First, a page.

Nigella sativa

         Nigella sativa; the blessed seed....


Like all plants, Nigella sativa exhibits alternation of generations. Alternation of generation means that the haploid (containing only 1 set of chromosome) cell of the plant can undergo mitosis (cell division). The diploid (containing two sets of chromosomes) part of the cycle is called the sporophyte, which is the dominant stage. Gametophyte (haploid stage) is the non-dominant stage of the flower.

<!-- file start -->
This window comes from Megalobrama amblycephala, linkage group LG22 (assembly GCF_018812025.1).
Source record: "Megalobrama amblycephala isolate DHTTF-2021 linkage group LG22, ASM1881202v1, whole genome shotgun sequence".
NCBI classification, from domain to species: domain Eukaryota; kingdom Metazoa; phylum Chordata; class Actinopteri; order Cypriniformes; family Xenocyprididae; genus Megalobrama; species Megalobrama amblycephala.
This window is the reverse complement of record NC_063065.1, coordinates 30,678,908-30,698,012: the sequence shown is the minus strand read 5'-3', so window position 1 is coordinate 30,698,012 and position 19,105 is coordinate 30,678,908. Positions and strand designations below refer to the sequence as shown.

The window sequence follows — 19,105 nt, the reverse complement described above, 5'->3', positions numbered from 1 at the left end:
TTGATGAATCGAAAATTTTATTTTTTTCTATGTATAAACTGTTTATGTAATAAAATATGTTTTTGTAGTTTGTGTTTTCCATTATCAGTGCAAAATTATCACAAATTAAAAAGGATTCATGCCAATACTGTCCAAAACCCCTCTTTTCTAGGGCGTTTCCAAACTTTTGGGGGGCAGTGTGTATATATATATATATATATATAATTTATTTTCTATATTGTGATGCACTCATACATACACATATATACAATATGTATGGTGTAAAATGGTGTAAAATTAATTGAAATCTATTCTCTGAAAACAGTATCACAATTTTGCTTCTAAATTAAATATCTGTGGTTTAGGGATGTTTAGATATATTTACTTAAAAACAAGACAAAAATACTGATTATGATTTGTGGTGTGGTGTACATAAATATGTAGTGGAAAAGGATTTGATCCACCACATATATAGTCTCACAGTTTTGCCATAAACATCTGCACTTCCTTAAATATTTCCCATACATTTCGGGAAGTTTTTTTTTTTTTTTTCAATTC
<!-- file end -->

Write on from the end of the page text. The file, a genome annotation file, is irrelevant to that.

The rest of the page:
Nigella sativa is a *monoecious plant. It forms a fruit capsule (ovary) which consists of many white triagonal seeds. Once the fruit capsule has matured (the seed capsule has five compartments each topped by a spike) and the ovary is dried up, it opens and the seeds disperse.

Once the seeds disperse, they become black in color; due to exposure to air. Hence the name Nigella (i.e. blackish; the seed coat).

The part of the plant that is commonly used as a medicinal and culinary herb are the seeds. Learn more about the Black Seed composition.


*Monoecious (bisexual) meaning the plant has male and female reproductive organs. Opposite of monoecious would be dioecious.

Photo taken by Benno White

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